posted on Jan, 15 2010 @ 08:48 PM
Quote from source:
Alligators have a one-way path for breathing that is similar to birds’, new research shows. The findings, published in the Jan. 15 Science, could
explain how dinosaurs’ ancestors rose to prominence.
“It’s absolutely transformational,” comments Adam Summers of the University of Washington’s Friday Harbor Laboratories. “It really makes us
think hard about our interpretations of anatomy.”
Unlike a mammal’s breath, which exits the lungs from the same dead-end chambers it enters, a bird’s breath takes a loopy one-way street through
In mammals, air enters the lungs and flows through a network of branching tubes called bronchi, which culminate in small cul-de-sac chambers where
blood vessels exchange carbon dioxide for oxygen. Air then exits the lungs via the same pathway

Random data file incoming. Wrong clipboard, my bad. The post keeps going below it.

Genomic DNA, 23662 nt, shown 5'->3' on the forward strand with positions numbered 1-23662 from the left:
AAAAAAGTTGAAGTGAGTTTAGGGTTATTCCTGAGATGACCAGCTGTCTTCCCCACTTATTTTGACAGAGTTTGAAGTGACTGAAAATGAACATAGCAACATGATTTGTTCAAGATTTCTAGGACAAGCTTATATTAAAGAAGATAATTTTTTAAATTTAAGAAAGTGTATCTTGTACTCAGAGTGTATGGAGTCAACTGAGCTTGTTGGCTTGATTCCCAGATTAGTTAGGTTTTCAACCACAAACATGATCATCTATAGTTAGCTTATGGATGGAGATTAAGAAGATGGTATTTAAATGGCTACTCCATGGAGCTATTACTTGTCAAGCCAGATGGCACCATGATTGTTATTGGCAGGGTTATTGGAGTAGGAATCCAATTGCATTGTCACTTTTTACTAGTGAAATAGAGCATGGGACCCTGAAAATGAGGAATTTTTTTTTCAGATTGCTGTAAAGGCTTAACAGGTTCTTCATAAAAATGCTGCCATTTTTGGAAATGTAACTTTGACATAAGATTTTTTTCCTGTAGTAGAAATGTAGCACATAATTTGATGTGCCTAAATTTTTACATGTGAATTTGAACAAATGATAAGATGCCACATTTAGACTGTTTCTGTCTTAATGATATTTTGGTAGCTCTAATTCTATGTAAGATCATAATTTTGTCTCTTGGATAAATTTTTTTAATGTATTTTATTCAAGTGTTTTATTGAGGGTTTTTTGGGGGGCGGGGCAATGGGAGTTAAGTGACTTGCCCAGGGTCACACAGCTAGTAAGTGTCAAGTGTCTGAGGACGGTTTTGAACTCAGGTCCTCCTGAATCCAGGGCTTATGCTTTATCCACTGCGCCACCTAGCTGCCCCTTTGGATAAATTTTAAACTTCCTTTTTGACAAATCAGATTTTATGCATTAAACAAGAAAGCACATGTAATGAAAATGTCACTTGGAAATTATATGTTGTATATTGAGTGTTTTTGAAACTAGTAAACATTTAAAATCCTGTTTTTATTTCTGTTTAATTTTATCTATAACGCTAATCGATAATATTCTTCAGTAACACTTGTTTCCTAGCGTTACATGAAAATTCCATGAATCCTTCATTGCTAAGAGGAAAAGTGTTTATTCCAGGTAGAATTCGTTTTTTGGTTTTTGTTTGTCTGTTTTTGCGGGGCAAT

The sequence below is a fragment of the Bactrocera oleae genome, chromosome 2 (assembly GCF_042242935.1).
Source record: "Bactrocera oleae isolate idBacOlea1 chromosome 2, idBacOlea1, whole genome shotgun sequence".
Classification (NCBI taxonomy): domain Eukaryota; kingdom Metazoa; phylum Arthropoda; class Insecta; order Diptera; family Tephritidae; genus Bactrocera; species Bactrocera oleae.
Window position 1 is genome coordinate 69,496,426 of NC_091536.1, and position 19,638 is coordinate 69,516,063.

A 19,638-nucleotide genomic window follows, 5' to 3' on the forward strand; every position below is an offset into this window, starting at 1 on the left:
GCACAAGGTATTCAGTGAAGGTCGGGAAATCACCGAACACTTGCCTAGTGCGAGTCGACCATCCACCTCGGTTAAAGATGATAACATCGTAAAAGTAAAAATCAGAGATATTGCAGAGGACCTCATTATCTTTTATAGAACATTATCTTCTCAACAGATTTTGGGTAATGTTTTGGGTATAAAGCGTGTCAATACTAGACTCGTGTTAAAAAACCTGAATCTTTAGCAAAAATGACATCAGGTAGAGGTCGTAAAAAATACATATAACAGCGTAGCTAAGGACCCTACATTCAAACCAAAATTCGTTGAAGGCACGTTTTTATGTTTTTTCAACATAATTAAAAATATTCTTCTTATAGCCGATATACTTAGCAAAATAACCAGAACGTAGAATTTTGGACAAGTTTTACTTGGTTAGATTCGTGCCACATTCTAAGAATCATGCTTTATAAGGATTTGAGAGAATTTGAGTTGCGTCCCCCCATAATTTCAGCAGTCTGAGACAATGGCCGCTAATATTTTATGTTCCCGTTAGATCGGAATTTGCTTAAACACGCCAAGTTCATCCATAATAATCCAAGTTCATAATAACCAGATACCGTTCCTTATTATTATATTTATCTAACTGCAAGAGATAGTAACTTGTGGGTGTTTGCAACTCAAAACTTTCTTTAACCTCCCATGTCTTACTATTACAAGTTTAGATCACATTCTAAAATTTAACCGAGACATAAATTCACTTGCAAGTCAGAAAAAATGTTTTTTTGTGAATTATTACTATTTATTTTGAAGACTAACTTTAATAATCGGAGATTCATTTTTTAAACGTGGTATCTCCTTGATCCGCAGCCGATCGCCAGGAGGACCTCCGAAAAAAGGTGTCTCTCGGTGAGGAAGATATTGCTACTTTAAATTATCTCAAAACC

Interesting research, and good to see we are finally studying the most ancient animals on earth. Alligators are interesting and have lived on earth
for a long time so to see how their systems work will help in the our understanding of evolution and the dinosaurs.
The finding could mean that this mode of breathing is far older than scientists suspected and that it may have helped archosaurs, the common
forebearers of birds, alligators and dinosaurs, rise to a dominant ecological niche millions of years ago.
Archosaurs were the largest land animals on Earth from after the Permian-Triassic extinction 251 million years ago until the group split 246 million
years ago into alligators and what would become dinosaurs and birds. To rise to prominence, archosaurs had to unseat large mammal-like reptiles called
synapsids. But synapsids flourished after the dinosaurs went extinct, eventually leading to today’s large land mammals. How archosaurs gained their
brief time on top remains a mystery.